Simplifying Solar

Zimbabawe better served by solar assembly & manufacturing capacity Solarpro CEO says

By David Whitehouse

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Posted on April 15, 2022 04:00

Smoke rises from chimneys at Hwange Power station in Hwange
Zimbabwe’s Hwange power station, October 19, 2021. REUTERS/Philimon Bulawayo

Zimbabwe needs to develop its assembly and manufacturing capacity in solar panels and batteries to cut reliance on expensive equipment imports, Solarpro CEO Nyasha Chasakara tells The Africa Report.

The unreliability of grid supply means that people in Zimbabwe are moving to solar power “out of necessity” rather than a choice to avoid fossil fuels, Chasakara says in Harare. Transport is among the biggest costs for an importer of equipment, and Chinese products may be much higher specification than what the local market needs, he says. “There is nothing to stop a Zimbabwean company such as ourselves” from moving into assembly and manufacturing.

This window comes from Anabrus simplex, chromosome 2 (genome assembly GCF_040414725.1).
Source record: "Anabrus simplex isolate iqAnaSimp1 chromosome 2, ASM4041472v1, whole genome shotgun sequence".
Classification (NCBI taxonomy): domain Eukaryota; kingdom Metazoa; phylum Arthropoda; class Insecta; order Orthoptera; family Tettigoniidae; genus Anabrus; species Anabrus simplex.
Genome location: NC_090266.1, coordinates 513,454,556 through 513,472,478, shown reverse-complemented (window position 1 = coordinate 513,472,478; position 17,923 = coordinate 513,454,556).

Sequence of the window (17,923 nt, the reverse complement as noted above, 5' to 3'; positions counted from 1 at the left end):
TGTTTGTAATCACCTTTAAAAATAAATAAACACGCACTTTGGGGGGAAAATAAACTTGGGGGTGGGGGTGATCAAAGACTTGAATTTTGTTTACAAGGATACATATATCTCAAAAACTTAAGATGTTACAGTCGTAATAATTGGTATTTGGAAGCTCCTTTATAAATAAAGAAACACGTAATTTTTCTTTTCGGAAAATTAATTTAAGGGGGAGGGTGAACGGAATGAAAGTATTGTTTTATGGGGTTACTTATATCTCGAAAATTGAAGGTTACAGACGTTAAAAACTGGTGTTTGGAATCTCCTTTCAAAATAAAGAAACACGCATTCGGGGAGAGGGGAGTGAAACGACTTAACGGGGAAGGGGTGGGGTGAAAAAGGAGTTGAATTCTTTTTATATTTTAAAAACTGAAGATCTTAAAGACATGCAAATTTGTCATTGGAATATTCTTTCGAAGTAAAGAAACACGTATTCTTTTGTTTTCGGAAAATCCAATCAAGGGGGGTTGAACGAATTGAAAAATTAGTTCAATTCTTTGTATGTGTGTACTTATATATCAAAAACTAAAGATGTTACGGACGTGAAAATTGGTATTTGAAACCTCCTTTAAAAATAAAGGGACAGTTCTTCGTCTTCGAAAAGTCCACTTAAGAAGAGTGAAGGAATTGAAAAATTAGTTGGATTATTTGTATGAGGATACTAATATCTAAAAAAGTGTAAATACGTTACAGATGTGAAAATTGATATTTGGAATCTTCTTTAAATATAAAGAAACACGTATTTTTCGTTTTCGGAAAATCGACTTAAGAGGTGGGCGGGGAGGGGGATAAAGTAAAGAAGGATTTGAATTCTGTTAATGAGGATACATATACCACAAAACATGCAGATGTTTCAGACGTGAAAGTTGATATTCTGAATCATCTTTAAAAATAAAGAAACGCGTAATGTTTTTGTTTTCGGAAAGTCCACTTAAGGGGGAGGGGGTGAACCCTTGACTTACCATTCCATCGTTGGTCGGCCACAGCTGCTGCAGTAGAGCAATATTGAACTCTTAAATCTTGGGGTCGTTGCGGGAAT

State-owned power utility Zimbabwe Electricity Supply Authority (ZESA) often resorts to load shedding lasting for eight hours or more per day as the country grapples with a generation deficit. The two major sources of power in the country are the Kariba hydropower plant, which is constrained by low water levels, and the Hwange thermal power station, which often has breakdowns due to a lack of investment. ZESA aims to add new coal-fired

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